Recent Australian Insolvency Law Reform
Often, directors prematurely appoint a voluntary administrator to viable companies due to the risk of liability for potential insolvent trading and the uncertainty associated with determining whether a company is insolvent.
The recently passed safe harbour amendments to the Corporations Act aim to encourage directors to remain in control and take steps to restructure and turn around the company.
To take advantage of the safe harbour carve-out, a director must at the time the debts are incurred, suspect that the company is or may become insolvent, and must be developing or implementing one or more courses of action that are reasonably likely to lead to a better outcome for the company than an immediate voluntary administration or liquidation.
A director seeking safe harbour protection must also ensure that financial records are adequately maintained, and payments for employee entitlements and tax liabilities are up to date.
The Corporations Act includes non-exhaustive factors that should be considered when determining whether a course of action by directors is reasonably likely to lead to a better outcome for a company. The list of factors include taking appropriate steps to develop a restructuring plan, being kept informed of the company’s financial position and obtaining appropriate advice from a qualified entity, which may include a restructuring specialist.
An ipso facto clause in a contract allows one party to terminate the contract or exercise other rights as a result of certain events, including the insolvency of the counterparty. Such a clause allows termination or other steps despite the counterparty otherwise not being in default and being able to perform all obligations under the contract. The ability to terminate contracts (or exercise other rights) in such circumstances can have a detrimental impact on a financially distressed company’s ability to restructure or to successfully sell its business as a going concern.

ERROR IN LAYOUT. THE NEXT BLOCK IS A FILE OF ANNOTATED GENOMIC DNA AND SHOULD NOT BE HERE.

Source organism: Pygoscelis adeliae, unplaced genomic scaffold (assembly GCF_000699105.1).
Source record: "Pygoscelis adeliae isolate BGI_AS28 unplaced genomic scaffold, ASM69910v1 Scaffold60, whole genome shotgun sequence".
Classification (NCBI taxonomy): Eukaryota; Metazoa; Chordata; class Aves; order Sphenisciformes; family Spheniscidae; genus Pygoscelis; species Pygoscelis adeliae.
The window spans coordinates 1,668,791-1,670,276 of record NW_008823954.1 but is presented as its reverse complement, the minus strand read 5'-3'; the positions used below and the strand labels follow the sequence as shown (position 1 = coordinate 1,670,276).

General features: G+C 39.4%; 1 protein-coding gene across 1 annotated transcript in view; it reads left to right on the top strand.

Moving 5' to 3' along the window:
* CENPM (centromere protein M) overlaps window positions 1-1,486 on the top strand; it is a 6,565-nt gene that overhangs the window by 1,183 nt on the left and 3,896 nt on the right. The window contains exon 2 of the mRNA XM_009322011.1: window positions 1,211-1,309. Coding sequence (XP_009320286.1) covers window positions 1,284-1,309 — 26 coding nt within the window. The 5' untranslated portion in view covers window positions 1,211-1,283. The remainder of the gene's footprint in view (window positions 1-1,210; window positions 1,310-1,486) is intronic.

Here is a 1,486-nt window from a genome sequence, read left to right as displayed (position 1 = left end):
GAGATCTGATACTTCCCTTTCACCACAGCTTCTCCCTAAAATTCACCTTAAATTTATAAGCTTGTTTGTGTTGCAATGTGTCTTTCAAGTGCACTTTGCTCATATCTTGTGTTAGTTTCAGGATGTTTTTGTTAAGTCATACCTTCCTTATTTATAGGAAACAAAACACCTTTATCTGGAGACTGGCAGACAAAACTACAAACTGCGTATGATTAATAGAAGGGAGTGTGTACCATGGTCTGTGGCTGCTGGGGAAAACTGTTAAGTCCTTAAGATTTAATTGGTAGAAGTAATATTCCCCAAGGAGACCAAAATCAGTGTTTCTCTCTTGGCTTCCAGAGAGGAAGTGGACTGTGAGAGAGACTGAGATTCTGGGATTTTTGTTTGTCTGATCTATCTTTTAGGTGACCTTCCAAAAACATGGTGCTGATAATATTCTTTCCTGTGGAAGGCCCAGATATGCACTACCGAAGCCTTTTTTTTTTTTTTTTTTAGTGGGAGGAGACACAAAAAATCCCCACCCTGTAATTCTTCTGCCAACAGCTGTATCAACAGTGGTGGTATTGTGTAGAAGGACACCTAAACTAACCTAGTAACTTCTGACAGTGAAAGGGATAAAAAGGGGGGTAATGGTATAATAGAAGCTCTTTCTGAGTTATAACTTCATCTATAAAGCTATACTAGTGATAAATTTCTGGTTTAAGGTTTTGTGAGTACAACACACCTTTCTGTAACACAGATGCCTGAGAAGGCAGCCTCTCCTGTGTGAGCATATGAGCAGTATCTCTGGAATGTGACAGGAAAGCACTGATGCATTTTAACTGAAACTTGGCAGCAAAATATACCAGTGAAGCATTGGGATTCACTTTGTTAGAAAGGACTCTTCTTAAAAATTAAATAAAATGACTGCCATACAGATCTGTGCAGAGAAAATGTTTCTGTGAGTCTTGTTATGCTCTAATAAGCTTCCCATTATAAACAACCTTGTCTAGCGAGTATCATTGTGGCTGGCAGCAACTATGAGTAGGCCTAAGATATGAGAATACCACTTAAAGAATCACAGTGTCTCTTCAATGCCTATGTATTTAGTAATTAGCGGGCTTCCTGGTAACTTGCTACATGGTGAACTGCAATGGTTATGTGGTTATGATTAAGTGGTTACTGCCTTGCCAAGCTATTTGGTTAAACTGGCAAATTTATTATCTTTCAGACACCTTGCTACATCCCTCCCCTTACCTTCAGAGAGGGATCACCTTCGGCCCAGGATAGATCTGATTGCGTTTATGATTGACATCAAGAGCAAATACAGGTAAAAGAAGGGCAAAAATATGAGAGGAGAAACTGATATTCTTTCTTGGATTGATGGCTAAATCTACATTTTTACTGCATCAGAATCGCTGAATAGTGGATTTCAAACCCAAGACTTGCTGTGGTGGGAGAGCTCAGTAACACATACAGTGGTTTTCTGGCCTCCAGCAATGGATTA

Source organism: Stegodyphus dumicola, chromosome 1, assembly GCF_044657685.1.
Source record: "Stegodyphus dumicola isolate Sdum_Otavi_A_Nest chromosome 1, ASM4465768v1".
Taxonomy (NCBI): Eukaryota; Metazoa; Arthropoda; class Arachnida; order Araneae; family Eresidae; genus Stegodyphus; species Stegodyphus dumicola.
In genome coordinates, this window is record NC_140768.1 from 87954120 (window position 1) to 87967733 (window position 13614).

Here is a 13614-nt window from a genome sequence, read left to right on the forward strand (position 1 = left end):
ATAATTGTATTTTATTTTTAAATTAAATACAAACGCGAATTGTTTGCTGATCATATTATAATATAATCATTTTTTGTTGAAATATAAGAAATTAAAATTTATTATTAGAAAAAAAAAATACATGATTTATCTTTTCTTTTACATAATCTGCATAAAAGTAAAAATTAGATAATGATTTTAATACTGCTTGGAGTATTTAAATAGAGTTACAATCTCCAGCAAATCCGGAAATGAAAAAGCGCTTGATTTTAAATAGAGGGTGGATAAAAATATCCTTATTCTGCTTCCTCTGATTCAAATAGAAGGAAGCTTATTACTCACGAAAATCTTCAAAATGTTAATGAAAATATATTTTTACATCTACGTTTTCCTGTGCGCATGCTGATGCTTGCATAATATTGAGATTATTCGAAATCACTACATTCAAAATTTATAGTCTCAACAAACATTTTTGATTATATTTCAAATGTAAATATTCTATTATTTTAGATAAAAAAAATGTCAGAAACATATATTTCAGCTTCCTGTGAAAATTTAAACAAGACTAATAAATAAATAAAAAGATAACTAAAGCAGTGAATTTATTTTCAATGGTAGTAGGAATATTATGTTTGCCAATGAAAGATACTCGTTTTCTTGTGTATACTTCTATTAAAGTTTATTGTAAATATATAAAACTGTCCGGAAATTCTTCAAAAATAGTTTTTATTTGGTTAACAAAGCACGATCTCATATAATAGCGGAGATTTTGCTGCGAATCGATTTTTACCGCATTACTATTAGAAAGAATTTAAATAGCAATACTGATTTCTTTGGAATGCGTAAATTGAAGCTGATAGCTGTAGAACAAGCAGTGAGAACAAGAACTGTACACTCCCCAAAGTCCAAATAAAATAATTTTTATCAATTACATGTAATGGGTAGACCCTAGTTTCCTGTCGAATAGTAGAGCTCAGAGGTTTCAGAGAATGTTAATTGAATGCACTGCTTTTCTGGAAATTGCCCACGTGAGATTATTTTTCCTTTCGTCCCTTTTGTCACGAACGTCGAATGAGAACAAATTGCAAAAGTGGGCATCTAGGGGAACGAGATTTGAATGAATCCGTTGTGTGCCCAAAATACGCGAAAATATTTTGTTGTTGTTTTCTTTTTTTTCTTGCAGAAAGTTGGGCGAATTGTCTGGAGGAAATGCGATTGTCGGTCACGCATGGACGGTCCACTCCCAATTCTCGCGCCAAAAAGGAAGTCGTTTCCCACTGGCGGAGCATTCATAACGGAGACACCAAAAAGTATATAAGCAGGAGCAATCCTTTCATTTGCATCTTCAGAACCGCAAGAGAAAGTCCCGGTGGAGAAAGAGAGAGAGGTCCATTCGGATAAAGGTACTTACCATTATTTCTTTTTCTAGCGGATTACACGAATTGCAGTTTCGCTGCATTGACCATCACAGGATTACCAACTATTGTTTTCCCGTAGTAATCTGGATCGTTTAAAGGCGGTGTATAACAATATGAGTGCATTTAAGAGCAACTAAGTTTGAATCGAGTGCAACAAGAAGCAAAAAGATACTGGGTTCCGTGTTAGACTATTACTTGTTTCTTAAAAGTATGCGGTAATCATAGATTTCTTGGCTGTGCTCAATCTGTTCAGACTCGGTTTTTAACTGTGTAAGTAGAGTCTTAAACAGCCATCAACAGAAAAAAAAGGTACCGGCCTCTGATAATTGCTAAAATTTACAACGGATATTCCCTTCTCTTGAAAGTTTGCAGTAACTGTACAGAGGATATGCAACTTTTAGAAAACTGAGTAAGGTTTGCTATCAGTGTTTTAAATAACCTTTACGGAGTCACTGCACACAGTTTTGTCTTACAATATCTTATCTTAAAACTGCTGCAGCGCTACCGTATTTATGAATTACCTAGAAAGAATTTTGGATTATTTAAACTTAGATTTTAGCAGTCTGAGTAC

A party to a contract is now prohibited from enforcing any rights in a contract entered into after 1 July 2018 that are enlivened due to a voluntary administrator or a managing controller being appointed or the company being subject to a scheme of arrangement (proposed to avoid an insolvent winding-up). If one of these appointments occurs, the 'ipso facto' stay will also apply if, a counterparty enforces a right for a reason that:
- relates to the financial position of the company
- is prescribed by the regulations, or
- is in substance contrary to 'ipso facto' provisions of the Corporations Act.
Amendments to the Corporation Regulations and Ministerial Regulations exclude a significant number of contracts and types of rights from the operation of the 'ipso facto' stay. Excluded contracts include certain debt capital markets arrangements, government licences and permits.